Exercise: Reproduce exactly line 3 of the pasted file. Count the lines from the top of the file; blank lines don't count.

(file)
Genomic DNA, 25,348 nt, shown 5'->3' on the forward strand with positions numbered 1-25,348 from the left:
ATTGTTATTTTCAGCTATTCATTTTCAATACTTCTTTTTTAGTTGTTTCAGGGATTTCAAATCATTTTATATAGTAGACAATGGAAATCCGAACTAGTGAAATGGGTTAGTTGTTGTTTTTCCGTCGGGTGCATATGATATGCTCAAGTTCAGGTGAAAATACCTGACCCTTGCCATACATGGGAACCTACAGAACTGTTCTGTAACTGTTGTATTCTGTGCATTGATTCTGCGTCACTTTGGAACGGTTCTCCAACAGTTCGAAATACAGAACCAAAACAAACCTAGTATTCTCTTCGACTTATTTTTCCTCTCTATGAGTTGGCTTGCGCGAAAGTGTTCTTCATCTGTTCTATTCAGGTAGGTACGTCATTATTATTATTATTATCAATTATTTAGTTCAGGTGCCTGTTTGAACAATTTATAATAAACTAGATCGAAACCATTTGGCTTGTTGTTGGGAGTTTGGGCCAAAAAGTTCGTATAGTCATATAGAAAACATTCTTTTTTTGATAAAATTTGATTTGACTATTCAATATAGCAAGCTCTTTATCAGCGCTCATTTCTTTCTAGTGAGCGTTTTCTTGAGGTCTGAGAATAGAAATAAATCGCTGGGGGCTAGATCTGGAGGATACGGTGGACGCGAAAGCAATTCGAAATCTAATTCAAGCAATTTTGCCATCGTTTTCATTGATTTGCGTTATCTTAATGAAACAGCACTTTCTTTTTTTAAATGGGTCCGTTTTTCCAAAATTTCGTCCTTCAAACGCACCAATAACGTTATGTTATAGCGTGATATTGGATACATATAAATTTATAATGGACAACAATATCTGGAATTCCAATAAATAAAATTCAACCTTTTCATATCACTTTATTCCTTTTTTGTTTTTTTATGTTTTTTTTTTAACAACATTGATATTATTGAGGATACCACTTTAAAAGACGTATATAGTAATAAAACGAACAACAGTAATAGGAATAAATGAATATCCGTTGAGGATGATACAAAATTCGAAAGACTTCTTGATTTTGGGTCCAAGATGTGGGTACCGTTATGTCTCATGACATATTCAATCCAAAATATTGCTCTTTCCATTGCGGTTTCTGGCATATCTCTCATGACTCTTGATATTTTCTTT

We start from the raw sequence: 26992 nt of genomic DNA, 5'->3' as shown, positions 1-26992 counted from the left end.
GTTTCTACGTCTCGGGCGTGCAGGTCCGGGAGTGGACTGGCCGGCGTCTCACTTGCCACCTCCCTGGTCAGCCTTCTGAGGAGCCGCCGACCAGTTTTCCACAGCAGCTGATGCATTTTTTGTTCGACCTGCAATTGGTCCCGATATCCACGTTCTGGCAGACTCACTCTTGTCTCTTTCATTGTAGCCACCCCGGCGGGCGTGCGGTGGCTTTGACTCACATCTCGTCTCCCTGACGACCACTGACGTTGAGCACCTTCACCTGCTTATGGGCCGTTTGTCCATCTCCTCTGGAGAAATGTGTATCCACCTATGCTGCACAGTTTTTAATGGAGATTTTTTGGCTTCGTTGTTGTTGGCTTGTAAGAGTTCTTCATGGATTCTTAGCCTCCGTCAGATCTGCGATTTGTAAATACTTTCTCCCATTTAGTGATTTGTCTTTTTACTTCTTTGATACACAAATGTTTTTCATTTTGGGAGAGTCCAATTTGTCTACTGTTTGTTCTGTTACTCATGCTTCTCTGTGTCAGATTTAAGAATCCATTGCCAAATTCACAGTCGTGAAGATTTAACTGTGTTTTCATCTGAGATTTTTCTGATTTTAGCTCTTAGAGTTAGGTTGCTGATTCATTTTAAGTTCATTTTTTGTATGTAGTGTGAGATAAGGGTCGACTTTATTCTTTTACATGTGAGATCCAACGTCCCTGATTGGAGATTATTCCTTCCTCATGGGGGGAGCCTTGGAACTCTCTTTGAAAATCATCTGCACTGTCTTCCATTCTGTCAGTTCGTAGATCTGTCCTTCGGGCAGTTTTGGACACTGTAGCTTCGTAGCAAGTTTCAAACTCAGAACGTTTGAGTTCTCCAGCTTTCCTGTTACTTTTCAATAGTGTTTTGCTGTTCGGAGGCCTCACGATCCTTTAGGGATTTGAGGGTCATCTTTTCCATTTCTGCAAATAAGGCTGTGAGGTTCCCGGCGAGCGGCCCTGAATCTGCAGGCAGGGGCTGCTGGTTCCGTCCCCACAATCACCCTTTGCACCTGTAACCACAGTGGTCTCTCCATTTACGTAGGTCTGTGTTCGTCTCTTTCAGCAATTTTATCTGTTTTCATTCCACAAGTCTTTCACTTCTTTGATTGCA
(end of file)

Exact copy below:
We start from the raw sequence: 26992 nt of genomic DNA, 5'->3' as shown, positions 1-26992 counted from the left end.